How much should you be concerned about malware infections on your iOS devices? For most people, the answer will be “not at all” — but as we know, there is a danger in thinking this way. The lack of a clear and present threat from mobile malware also creates two problems of its own.
First, it can foster an environment of complacency for users towards actual exploits, which can and do occur. Apple’s regular security patches for iOS in which they close many loopholes highlights this fact. Second, and more importantly, confusion about the need for mobile threat defense means it is easier to deceive users.
Recently, the App Store played host to several apps that purported to be “anti-virus” software. These required massively expensive in-app subscriptions, sometimes to the tune of more than $100 a week. Those apps, however, did nothing; they exist only to scam users out of money. Apple quickly removed the apps from the store after discovering them. In response to this story, some commentators have claimed that there is absolutely no need for solutions on mobile threat defense. That isn’t the case.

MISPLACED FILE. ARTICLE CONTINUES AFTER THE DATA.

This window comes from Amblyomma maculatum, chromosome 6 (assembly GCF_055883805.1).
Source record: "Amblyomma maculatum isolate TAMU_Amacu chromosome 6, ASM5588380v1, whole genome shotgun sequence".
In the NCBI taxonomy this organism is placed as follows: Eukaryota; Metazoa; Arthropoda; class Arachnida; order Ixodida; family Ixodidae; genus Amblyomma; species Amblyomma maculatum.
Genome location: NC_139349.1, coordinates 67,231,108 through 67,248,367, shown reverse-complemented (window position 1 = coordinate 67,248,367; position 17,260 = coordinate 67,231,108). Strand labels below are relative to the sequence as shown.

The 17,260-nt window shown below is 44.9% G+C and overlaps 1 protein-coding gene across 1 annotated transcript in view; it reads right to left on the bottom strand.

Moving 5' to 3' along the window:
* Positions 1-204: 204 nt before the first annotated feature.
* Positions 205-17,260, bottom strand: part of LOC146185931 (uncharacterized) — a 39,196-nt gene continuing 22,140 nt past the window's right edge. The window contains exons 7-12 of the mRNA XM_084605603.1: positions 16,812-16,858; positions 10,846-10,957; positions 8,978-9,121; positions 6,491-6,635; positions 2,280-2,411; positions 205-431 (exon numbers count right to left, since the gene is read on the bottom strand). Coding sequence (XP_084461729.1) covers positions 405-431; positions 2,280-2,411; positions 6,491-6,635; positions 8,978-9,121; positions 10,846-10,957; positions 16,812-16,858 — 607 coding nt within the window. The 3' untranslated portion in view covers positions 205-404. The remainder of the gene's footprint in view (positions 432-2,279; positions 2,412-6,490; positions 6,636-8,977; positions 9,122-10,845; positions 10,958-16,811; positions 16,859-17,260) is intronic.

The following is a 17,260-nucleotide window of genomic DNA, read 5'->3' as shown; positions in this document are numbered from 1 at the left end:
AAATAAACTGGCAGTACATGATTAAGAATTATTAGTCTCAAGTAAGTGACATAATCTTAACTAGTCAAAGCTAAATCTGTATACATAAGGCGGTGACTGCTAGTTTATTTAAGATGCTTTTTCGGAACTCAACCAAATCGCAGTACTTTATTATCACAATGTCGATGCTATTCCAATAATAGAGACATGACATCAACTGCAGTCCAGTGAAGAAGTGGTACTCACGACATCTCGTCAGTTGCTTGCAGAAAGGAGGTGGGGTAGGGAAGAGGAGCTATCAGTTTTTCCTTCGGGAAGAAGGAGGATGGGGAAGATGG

While it is true that iOS “sandboxes” apps to help prevent them from infecting the device or causing greater problems, that doesn’t mean there is no useful solution for defense. Instead, an app can use its permissions to monitor the network for suspicious activity or to offer checks on device and system integrity. For some high-security applications, these features will be essential.
Does the average user need to rush out and install a mobile defense solution today? Probably not. Even so, it’s important to be aware that this is a growing field. Hackers are always looking for ways to break into iOS and exploit vulnerabilities. In the future, we may all come to have a greater reliance on these threat protection methods. For now, it’s important to avoid the fake, scammy apps and focus on protecting your device from the threats that do exist.